Ahead of White House Meeting With Congressional Leaders, Yellen Warns of Economic ‘Calamity’ if Debt Ceiling Breached
Ms. Yellen’s comments added even more urgency to a high-stakes meeting Tuesday between Mr. Biden and congressional leaders from both parties.
Treasury Secretary Yellen said Sunday that there are “no good options” for the United States to avoid an economic “calamity” if Congress fails to raise the nation’s borrowing limit of $31.381 trillion in the coming weeks. She did not rule out President Biden bypassing lawmakers and acting on his own to try to avert a federal default.
Her comments added even more urgency to a high-stakes meeting Tuesday between Mr. Biden and congressional leaders from both parties.
Democrats and Republicans are at loggerheads over whether the debt limit should even be the subject of negotiation. GOP lawmakers, led by Speaker McCarthy, are demanding spending cuts in return for raising the borrowing limit, while Mr. Biden has said the threat of default shouldn’t be used as leverage in budget talks.
Ms. Yellen, interviewed on ABC’s “This Week,” painted a dire picture of what might happen if the borrowing limit is not increased before the Treasury Department runs out of what it calls “extraordinary measures” to operate under the current cap. That time, she said, is expected to come in early June, perhaps as soon as June 1.
“Whether it’s defaulting on interest payments that are due on the debt or payments for Social Security recipients or to Medicare providers, we would simply not have enough cash to meet all of our obligations,” she said. “And it’s widely agreed that financial and economic chaos would ensue.”
An increase in the debt limit would not authorize new federal spending. It would only allow borrowing to pay for what Congress has already approved.
Mr. Biden’s White House meeting with Mr. McCarthy, House Minority Leader Hakeem Jeffries, and Senators Schumer and McConnell, will be the first substantive talks between Messrs. Biden and McCarthy in months.
House Republicans on April 26 passed a bill that would raise the debt limit but impose significant federal spending cuts. But those cuts are unlikely to win the support of all Republicans in the Democratic-controlled Senate, and Mr. Biden has said he will only negotiate about government spending once Congress takes the risk of default off the table.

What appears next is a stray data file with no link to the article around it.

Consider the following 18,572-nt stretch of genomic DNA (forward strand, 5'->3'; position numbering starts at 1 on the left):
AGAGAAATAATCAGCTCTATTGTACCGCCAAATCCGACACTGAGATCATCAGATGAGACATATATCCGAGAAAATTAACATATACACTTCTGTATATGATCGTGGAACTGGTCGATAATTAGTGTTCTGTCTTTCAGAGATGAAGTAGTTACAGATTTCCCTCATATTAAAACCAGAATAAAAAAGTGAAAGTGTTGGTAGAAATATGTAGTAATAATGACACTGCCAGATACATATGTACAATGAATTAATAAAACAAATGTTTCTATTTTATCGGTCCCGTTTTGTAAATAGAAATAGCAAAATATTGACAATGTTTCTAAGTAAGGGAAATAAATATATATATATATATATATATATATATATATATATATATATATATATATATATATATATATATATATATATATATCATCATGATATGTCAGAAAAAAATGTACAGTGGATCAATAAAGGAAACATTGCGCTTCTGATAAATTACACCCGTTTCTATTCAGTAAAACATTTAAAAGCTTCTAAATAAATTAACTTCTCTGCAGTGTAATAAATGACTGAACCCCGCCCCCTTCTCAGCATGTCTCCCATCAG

Senator Lee said Sunday that there are 45 Republicans in his corner willing to prevent Democrats from passing any sort of debt ceiling increase without spending reforms. Speaking on Fox News’ “Sunday Morning Futures,” the Utah senator said the number is more than enough to overcome the Senate’s filibuster rules.
“As Kevin McCarthy, as Speaker of the House, meets with the White House, it’s imperative that he arrives with a position of negotiating power,” Mr. Lee said. “And to that end, we’ve got not only the Republican conference in the Senate backing what the Republicans in the House passed the week before last, we’ve also got a solid bloc of Republicans, more than enough, to block any sort of so-called ‘clean’ debt ceiling bill from going forward, anything that raises the debt ceiling without substantive spending and budgetary reforms.”
Senator Sinema, the independent who left the Democratic Party in December, encouraged Messrs. Biden and McCarthy to meet each other half way.
“There’s not going to be just a simple clean debt limit — the votes don’t exist for that,” she told CBS’s “Face the Nation.” “So the sooner these two guys get in the room and listen to what the other one needs, the more likely they are to solve this challenge and protect the full faith and credit of the United States of America.”
Ms. Yellen was asked on ABC whether Mr. Biden could bypass Congress by citing the Constitution’s 14th Amendment that the “validity” of American debt “shall not be questioned.” Ms. Yellen did not answer definitively, but said it should not be considered a valid solution.
“We should not get to the point where we need to consider whether the president can go on issuing debt. This would be a constitutional crisis,” she said.
“What to do if Congress fails to meet its responsibility? There are simply no good options,” she added.
Senator Lankford, an Oklahoma Republican, agreed about the risks of invoking the 14th Amendment. He told ABC that the Constitution is “very clear that spending — all those details around spending and money actually has to come through Congress.”
The 14th Amendment question was studied by Obama administration lawyers during the 2011 debt limit showdown, which informed Mr. Biden’s refusal to negotiate now with Republicans on raising the debt limit. At the time, Justice Department lawyers said they did not believe the president had the unilateral power to issue new debt.
Mr. Biden, in an interview with MSNBC on Friday, was asked about the 14th Amendment proposal, and replied, “I’ve not gotten there yet.”